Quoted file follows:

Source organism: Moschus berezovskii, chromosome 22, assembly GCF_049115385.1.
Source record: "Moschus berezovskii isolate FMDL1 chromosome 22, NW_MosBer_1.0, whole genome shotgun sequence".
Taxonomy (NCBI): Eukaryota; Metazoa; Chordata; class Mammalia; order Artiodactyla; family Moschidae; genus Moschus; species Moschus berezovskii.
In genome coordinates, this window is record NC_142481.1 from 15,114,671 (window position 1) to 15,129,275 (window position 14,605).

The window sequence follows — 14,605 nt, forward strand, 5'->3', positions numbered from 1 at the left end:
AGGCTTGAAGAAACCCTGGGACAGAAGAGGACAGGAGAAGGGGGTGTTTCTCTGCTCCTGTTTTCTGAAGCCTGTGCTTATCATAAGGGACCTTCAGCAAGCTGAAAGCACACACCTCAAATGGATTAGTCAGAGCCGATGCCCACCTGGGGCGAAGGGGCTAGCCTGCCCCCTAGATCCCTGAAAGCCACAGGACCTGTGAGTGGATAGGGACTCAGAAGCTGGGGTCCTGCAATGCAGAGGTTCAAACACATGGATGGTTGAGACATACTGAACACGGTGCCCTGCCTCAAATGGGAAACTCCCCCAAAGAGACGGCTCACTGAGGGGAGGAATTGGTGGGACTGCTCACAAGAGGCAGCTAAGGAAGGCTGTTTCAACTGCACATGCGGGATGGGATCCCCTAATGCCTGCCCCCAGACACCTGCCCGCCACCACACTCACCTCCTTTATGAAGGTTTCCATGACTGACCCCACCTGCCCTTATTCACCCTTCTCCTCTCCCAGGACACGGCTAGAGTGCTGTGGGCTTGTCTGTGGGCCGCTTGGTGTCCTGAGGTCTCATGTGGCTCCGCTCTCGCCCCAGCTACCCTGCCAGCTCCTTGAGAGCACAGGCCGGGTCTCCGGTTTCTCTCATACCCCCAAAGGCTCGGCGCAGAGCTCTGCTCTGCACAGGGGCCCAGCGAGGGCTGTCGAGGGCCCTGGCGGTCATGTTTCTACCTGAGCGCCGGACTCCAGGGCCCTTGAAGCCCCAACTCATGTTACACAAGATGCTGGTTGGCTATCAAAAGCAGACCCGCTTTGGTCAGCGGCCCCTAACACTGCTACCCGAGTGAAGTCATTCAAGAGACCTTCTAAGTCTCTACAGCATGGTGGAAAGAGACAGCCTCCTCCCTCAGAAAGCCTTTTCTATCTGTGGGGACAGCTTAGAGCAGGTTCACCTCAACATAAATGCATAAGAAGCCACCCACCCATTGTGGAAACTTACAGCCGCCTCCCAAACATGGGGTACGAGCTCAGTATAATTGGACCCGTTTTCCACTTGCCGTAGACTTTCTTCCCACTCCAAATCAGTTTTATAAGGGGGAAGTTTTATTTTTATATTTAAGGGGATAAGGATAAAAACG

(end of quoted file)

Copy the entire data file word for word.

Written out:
Source organism: Moschus berezovskii, chromosome 22, assembly GCF_049115385.1.
Source record: "Moschus berezovskii isolate FMDL1 chromosome 22, NW_MosBer_1.0, whole genome shotgun sequence".
Taxonomy (NCBI): Eukaryota; Metazoa; Chordata; class Mammalia; order Artiodactyla; family Moschidae; genus Moschus; species Moschus berezovskii.
In genome coordinates, this window is record NC_142481.1 from 15,114,671 (window position 1) to 15,129,275 (window position 14,605).

The window sequence follows — 14,605 nt, forward strand, 5'->3', positions numbered from 1 at the left end:
AGGCTTGAAGAAACCCTGGGACAGAAGAGGACAGGAGAAGGGGGTGTTTCTCTGCTCCTGTTTTCTGAAGCCTGTGCTTATCATAAGGGACCTTCAGCAAGCTGAAAGCACACACCTCAAATGGATTAGTCAGAGCCGATGCCCACCTGGGGCGAAGGGGCTAGCCTGCCCCCTAGATCCCTGAAAGCCACAGGACCTGTGAGTGGATAGGGACTCAGAAGCTGGGGTCCTGCAATGCAGAGGTTCAAACACATGGATGGTTGAGACATACTGAACACGGTGCCCTGCCTCAAATGGGAAACTCCCCCAAAGAGACGGCTCACTGAGGGGAGGAATTGGTGGGACTGCTCACAAGAGGCAGCTAAGGAAGGCTGTTTCAACTGCACATGCGGGATGGGATCCCCTAATGCCTGCCCCCAGACACCTGCCCGCCACCACACTCACCTCCTTTATGAAGGTTTCCATGACTGACCCCACCTGCCCTTATTCACCCTTCTCCTCTCCCAGGACACGGCTAGAGTGCTGTGGGCTTGTCTGTGGGCCGCTTGGTGTCCTGAGGTCTCATGTGGCTCCGCTCTCGCCCCAGCTACCCTGCCAGCTCCTTGAGAGCACAGGCCGGGTCTCCGGTTTCTCTCATACCCCCAAAGGCTCGGCGCAGAGCTCTGCTCTGCACAGGGGCCCAGCGAGGGCTGTCGAGGGCCCTGGCGGTCATGTTTCTACCTGAGCGCCGGACTCCAGGGCCCTTGAAGCCCCAACTCATGTTACACAAGATGCTGGTTGGCTATCAAAAGCAGACCCGCTTTGGTCAGCGGCCCCTAACACTGCTACCCGAGTGAAGTCATTCAAGAGACCTTCTAAGTCTCTACAGCATGGTGGAAAGAGACAGCCTCCTCCCTCAGAAAGCCTTTTCTATCTGTGGGGACAGCTTAGAGCAGGTTCACCTCAACATAAATGCATAAGAAGCCACCCACCCATTGTGGAAACTTACAGCCGCCTCCCAAACATGGGGTACGAGCTCAGTATAATTGGACCCGTTTTCCACTTGCCGTAGACTTTCTTCCCACTCCAAATCAGTTTTATAAGGGGGAAGTTTTATTTTTATATTTAAGGGGATAAGGATAAAAACG